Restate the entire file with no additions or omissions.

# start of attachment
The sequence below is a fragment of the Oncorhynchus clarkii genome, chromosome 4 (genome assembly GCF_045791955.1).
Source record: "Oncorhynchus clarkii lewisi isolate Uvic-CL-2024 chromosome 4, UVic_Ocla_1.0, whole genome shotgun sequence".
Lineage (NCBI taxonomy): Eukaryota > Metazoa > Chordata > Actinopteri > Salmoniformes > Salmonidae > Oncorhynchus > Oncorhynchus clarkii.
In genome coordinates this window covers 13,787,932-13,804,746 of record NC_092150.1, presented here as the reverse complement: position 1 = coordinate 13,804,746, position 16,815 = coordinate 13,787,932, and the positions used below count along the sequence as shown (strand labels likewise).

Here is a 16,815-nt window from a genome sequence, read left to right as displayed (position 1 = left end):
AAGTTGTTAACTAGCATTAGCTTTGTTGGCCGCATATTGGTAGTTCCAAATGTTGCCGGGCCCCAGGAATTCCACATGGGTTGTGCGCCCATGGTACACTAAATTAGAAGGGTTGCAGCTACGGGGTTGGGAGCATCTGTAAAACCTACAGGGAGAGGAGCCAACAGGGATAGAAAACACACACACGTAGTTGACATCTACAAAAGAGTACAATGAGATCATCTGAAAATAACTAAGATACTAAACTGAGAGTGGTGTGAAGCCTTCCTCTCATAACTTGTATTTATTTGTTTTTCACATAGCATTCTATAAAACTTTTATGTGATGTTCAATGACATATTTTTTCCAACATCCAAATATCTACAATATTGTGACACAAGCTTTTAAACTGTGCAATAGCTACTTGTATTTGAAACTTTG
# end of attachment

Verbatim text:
The sequence below is a fragment of the Oncorhynchus clarkii genome, chromosome 4 (genome assembly GCF_045791955.1).
Source record: "Oncorhynchus clarkii lewisi isolate Uvic-CL-2024 chromosome 4, UVic_Ocla_1.0, whole genome shotgun sequence".
Lineage (NCBI taxonomy): Eukaryota > Metazoa > Chordata > Actinopteri > Salmoniformes > Salmonidae > Oncorhynchus > Oncorhynchus clarkii.
In genome coordinates this window covers 13,787,932-13,804,746 of record NC_092150.1, presented here as the reverse complement: position 1 = coordinate 13,804,746, position 16,815 = coordinate 13,787,932, and the positions used below count along the sequence as shown (strand labels likewise).

Here is a 16,815-nt window from a genome sequence, read left to right as displayed (position 1 = left end):
AAGTTGTTAACTAGCATTAGCTTTGTTGGCCGCATATTGGTAGTTCCAAATGTTGCCGGGCCCCAGGAATTCCACATGGGTTGTGCGCCCATGGTACACTAAATTAGAAGGGTTGCAGCTACGGGGTTGGGAGCATCTGTAAAACCTACAGGGAGAGGAGCCAACAGGGATAGAAAACACACACACGTAGTTGACATCTACAAAAGAGTACAATGAGATCATCTGAAAATAACTAAGATACTAAACTGAGAGTGGTGTGAAGCCTTCCTCTCATAACTTGTATTTATTTGTTTTTCACATAGCATTCTATAAAACTTTTATGTGATGTTCAATGACATATTTTTTCCAACATCCAAATATCTACAATATTGTGACACAAGCTTTTAAACTGTGCAATAGCTACTTGTATTTGAAACTTTG